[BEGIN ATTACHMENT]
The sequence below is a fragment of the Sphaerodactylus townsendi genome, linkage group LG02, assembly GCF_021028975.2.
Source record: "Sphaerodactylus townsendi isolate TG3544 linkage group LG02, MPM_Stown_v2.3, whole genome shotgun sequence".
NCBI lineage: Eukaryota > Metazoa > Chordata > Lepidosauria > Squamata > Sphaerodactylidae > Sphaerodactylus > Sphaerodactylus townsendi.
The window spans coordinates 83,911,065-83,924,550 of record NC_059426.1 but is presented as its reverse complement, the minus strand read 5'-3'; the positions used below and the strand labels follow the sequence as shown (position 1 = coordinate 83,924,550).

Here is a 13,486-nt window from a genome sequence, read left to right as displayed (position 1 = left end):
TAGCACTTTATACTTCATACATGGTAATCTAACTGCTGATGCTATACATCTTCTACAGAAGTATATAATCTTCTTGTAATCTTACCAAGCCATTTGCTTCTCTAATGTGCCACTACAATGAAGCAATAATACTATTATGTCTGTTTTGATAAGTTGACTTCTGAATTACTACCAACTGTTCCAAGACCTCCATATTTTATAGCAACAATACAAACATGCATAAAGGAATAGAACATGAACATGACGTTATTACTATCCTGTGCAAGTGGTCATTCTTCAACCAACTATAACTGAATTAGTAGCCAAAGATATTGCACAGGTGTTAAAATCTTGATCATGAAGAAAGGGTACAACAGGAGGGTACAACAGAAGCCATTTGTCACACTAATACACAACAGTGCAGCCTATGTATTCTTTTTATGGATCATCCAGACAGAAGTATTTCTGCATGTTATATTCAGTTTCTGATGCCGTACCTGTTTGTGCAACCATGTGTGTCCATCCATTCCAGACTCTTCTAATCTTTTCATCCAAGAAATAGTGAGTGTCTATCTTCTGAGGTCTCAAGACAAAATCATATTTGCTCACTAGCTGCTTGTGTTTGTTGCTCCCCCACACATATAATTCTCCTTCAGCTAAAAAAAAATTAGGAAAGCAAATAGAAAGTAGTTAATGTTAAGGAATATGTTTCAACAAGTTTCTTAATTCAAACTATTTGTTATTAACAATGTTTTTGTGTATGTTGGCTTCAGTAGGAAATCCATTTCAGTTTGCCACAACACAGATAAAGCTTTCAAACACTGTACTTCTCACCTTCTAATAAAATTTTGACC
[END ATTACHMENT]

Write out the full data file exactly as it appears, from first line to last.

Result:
The sequence below is a fragment of the Sphaerodactylus townsendi genome, linkage group LG02, assembly GCF_021028975.2.
Source record: "Sphaerodactylus townsendi isolate TG3544 linkage group LG02, MPM_Stown_v2.3, whole genome shotgun sequence".
NCBI lineage: Eukaryota > Metazoa > Chordata > Lepidosauria > Squamata > Sphaerodactylidae > Sphaerodactylus > Sphaerodactylus townsendi.
The window spans coordinates 83,911,065-83,924,550 of record NC_059426.1 but is presented as its reverse complement, the minus strand read 5'-3'; the positions used below and the strand labels follow the sequence as shown (position 1 = coordinate 83,924,550).

Here is a 13,486-nt window from a genome sequence, read left to right as displayed (position 1 = left end):
TAGCACTTTATACTTCATACATGGTAATCTAACTGCTGATGCTATACATCTTCTACAGAAGTATATAATCTTCTTGTAATCTTACCAAGCCATTTGCTTCTCTAATGTGCCACTACAATGAAGCAATAATACTATTATGTCTGTTTTGATAAGTTGACTTCTGAATTACTACCAACTGTTCCAAGACCTCCATATTTTATAGCAACAATACAAACATGCATAAAGGAATAGAACATGAACATGACGTTATTACTATCCTGTGCAAGTGGTCATTCTTCAACCAACTATAACTGAATTAGTAGCCAAAGATATTGCACAGGTGTTAAAATCTTGATCATGAAGAAAGGGTACAACAGGAGGGTACAACAGAAGCCATTTGTCACACTAATACACAACAGTGCAGCCTATGTATTCTTTTTATGGATCATCCAGACAGAAGTATTTCTGCATGTTATATTCAGTTTCTGATGCCGTACCTGTTTGTGCAACCATGTGTGTCCATCCATTCCAGACTCTTCTAATCTTTTCATCCAAGAAATAGTGAGTGTCTATCTTCTGAGGTCTCAAGACAAAATCATATTTGCTCACTAGCTGCTTGTGTTTGTTGCTCCCCCACACATATAATTCTCCTTCAGCTAAAAAAAAATTAGGAAAGCAAATAGAAAGTAGTTAATGTTAAGGAATATGTTTCAACAAGTTTCTTAATTCAAACTATTTGTTATTAACAATGTTTTTGTGTATGTTGGCTTCAGTAGGAAATCCATTTCAGTTTGCCACAACACAGATAAAGCTTTCAAACACTGTACTTCTCACCTTCTAATAAAATTTTGACC